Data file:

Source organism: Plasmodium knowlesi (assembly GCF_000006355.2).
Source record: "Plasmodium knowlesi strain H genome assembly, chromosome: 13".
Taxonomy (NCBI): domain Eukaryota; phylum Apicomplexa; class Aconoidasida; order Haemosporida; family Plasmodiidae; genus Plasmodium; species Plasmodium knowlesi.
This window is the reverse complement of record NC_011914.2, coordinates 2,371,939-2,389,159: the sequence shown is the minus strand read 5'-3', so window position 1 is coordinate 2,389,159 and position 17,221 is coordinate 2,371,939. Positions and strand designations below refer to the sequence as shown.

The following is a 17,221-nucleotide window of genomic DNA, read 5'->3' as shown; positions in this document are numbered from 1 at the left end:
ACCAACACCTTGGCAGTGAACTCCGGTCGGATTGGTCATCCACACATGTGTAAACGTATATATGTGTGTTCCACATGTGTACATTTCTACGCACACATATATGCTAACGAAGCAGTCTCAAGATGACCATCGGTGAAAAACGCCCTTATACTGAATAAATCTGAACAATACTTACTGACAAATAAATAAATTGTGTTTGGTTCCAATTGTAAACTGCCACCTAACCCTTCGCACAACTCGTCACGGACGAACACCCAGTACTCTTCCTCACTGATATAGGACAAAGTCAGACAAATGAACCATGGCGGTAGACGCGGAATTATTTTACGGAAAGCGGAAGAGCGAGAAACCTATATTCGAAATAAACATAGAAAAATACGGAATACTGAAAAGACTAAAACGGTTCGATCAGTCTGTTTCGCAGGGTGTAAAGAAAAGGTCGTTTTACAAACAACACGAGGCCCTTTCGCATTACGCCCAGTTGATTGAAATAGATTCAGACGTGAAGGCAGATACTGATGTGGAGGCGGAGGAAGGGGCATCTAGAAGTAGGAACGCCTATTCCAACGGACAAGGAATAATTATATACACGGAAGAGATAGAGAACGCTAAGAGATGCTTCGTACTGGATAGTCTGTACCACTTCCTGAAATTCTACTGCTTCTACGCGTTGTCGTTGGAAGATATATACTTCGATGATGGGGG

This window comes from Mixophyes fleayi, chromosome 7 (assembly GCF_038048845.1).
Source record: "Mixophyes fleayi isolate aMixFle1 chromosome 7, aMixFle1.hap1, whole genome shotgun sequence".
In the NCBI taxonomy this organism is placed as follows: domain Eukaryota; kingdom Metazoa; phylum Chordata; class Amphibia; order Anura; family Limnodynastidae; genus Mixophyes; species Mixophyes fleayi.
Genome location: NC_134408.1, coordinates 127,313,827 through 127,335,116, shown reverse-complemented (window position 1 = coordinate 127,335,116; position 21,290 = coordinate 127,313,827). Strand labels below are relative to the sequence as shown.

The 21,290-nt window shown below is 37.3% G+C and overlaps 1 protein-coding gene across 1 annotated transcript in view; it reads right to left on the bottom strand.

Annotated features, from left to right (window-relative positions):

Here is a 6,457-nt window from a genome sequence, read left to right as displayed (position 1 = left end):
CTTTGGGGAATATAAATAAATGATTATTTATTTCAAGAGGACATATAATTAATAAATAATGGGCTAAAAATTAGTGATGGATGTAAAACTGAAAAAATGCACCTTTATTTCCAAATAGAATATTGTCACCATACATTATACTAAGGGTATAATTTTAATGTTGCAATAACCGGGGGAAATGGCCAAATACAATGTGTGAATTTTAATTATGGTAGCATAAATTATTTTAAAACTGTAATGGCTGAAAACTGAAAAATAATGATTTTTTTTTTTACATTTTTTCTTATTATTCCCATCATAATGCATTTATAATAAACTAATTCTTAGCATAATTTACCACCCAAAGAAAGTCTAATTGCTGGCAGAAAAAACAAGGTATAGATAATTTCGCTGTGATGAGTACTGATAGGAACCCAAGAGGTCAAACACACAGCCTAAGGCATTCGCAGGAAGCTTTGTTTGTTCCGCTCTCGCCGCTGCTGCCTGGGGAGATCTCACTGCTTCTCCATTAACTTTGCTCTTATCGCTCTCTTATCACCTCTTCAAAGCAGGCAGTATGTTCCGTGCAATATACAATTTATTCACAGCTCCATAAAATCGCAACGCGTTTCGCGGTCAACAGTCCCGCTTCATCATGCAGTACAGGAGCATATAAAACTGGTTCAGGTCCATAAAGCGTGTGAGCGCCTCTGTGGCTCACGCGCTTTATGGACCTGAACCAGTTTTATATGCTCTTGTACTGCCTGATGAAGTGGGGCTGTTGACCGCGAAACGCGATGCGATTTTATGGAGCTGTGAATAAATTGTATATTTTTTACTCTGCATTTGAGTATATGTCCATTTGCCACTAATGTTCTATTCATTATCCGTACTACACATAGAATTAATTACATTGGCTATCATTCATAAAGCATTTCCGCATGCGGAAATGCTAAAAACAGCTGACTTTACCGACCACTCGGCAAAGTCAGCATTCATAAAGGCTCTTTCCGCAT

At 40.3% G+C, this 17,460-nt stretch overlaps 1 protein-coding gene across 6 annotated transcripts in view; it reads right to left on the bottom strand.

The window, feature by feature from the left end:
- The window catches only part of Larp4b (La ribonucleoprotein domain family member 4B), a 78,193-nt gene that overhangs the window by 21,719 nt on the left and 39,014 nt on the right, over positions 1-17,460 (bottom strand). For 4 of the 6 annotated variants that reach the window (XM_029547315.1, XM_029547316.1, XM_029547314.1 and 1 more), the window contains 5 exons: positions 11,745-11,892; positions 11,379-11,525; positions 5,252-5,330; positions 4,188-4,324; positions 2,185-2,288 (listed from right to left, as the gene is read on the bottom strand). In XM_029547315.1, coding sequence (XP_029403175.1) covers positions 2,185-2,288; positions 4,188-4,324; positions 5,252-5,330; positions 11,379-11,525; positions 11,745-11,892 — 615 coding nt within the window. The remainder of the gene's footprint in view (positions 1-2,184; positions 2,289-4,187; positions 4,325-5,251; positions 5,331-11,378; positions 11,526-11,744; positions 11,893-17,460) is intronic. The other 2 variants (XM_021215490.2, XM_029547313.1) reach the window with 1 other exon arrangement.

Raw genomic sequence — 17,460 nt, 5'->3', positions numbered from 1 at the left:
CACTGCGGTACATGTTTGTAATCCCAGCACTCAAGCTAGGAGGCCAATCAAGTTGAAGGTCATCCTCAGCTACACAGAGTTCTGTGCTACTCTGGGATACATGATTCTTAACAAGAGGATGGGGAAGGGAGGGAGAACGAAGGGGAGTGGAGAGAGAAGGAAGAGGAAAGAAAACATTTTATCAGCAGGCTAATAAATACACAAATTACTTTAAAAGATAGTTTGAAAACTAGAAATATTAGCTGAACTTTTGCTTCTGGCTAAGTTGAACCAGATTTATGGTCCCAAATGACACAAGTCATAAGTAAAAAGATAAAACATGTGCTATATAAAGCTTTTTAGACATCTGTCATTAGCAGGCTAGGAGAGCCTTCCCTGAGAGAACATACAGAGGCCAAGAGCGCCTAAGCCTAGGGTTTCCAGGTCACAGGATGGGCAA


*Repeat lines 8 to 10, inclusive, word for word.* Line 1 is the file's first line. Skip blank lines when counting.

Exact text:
Source record: "Mixophyes fleayi isolate aMixFle1 chromosome 7, aMixFle1.hap1, whole genome shotgun sequence".
In the NCBI taxonomy this organism is placed as follows: domain Eukaryota; kingdom Metazoa; phylum Chordata; class Amphibia; order Anura; family Limnodynastidae; genus Mixophyes; species Mixophyes fleayi.
Genome location: NC_134408.1, coordinates 127,313,827 through 127,335,116, shown reverse-complemented (window position 1 = coordinate 127,335,116; position 21,290 = coordinate 127,313,827). Strand labels below are relative to the sequence as shown.